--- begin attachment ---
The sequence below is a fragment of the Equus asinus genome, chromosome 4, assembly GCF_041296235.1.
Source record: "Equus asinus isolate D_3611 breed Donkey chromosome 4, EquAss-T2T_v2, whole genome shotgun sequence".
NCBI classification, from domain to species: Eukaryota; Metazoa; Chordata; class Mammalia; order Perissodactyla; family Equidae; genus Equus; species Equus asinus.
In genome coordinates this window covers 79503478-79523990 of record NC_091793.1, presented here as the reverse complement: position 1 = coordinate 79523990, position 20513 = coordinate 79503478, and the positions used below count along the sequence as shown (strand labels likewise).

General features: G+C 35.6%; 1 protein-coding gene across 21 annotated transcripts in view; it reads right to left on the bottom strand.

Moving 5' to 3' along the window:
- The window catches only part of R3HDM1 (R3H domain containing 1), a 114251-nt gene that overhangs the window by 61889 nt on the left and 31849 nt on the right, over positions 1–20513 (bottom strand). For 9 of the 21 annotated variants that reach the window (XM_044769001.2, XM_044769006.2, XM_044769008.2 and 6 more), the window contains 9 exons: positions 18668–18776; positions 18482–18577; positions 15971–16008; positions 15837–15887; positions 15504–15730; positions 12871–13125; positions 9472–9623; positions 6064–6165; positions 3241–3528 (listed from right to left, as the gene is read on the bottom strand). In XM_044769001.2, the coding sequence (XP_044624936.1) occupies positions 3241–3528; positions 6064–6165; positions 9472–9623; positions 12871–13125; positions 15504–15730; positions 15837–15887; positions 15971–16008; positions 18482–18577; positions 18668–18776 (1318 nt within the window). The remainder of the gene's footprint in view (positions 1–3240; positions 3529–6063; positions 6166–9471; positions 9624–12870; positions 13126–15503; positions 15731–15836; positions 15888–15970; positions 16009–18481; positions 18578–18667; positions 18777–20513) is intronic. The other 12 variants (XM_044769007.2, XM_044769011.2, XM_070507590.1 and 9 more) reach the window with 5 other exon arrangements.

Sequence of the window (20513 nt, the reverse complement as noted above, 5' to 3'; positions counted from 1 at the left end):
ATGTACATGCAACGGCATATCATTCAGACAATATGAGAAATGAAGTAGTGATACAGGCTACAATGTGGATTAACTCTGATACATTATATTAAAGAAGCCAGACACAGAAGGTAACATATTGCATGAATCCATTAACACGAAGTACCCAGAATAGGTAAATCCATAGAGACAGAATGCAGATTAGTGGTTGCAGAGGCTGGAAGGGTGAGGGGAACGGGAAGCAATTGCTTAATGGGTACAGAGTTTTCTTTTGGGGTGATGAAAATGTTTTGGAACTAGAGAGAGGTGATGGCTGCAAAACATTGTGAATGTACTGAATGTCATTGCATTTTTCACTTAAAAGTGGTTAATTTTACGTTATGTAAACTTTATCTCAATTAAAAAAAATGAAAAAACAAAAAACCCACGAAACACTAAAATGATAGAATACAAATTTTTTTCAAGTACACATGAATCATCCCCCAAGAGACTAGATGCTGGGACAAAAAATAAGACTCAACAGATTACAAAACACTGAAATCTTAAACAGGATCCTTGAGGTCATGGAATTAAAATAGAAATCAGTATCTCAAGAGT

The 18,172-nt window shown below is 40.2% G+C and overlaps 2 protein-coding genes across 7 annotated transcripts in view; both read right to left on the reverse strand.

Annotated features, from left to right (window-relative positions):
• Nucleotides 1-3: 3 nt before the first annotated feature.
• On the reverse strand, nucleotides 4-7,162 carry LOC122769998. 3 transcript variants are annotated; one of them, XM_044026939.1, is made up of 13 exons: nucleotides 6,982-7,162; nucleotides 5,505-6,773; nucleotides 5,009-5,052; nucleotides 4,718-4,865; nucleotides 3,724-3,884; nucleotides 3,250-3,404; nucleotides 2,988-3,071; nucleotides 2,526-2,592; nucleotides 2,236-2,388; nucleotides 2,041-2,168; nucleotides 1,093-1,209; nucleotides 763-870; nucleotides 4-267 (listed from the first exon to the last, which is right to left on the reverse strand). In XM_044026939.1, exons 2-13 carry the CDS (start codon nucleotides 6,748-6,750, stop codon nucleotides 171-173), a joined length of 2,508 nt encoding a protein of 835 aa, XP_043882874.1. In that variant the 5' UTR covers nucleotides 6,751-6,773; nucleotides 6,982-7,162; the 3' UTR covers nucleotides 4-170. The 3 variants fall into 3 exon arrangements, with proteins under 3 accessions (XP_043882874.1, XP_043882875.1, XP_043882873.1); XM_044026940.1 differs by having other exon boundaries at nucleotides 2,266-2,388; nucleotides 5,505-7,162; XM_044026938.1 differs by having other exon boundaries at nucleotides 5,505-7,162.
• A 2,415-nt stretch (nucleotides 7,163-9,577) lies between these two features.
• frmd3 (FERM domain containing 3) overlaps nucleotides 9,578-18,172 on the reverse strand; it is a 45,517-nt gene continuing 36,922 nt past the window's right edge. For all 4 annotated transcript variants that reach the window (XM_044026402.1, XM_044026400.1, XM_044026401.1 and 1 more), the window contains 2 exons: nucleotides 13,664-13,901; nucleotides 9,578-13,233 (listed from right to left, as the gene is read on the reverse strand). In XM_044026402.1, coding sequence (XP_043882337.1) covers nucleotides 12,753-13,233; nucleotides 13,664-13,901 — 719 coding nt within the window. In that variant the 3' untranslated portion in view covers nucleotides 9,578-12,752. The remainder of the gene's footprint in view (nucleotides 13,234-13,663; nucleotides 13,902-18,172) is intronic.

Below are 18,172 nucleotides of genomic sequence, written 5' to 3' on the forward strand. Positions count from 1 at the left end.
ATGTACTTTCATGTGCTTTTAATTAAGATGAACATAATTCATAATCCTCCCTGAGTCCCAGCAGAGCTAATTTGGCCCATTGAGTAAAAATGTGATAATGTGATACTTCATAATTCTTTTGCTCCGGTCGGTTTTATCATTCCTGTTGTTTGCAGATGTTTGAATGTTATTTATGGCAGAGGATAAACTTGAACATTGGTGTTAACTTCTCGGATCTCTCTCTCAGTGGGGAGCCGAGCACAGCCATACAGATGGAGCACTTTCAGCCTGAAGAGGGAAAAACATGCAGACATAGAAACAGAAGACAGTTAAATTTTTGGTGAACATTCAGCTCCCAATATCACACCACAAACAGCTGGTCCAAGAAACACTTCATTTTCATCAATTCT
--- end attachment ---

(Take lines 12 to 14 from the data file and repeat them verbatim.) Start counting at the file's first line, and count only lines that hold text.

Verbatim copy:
• Nucleotides 1-3: 3 nt before the first annotated feature.
• On the reverse strand, nucleotides 4-7,162 carry LOC122769998. 3 transcript variants are annotated; one of them, XM_044026939.1, is made up of 13 exons: nucleotides 6,982-7,162; nucleotides 5,505-6,773; nucleotides 5,009-5,052; nucleotides 4,718-4,865; nucleotides 3,724-3,884; nucleotides 3,250-3,404; nucleotides 2,988-3,071; nucleotides 2,526-2,592; nucleotides 2,236-2,388; nucleotides 2,041-2,168; nucleotides 1,093-1,209; nucleotides 763-870; nucleotides 4-267 (listed from the first exon to the last, which is right to left on the reverse strand). In XM_044026939.1, exons 2-13 carry the CDS (start codon nucleotides 6,748-6,750, stop codon nucleotides 171-173), a joined length of 2,508 nt encoding a protein of 835 aa, XP_043882874.1. In that variant the 5' UTR covers nucleotides 6,751-6,773; nucleotides 6,982-7,162; the 3' UTR covers nucleotides 4-170. The 3 variants fall into 3 exon arrangements, with proteins under 3 accessions (XP_043882874.1, XP_043882875.1, XP_043882873.1); XM_044026940.1 differs by having other exon boundaries at nucleotides 2,266-2,388; nucleotides 5,505-7,162; XM_044026938.1 differs by having other exon boundaries at nucleotides 5,505-7,162.
• A 2,415-nt stretch (nucleotides 7,163-9,577) lies between these two features.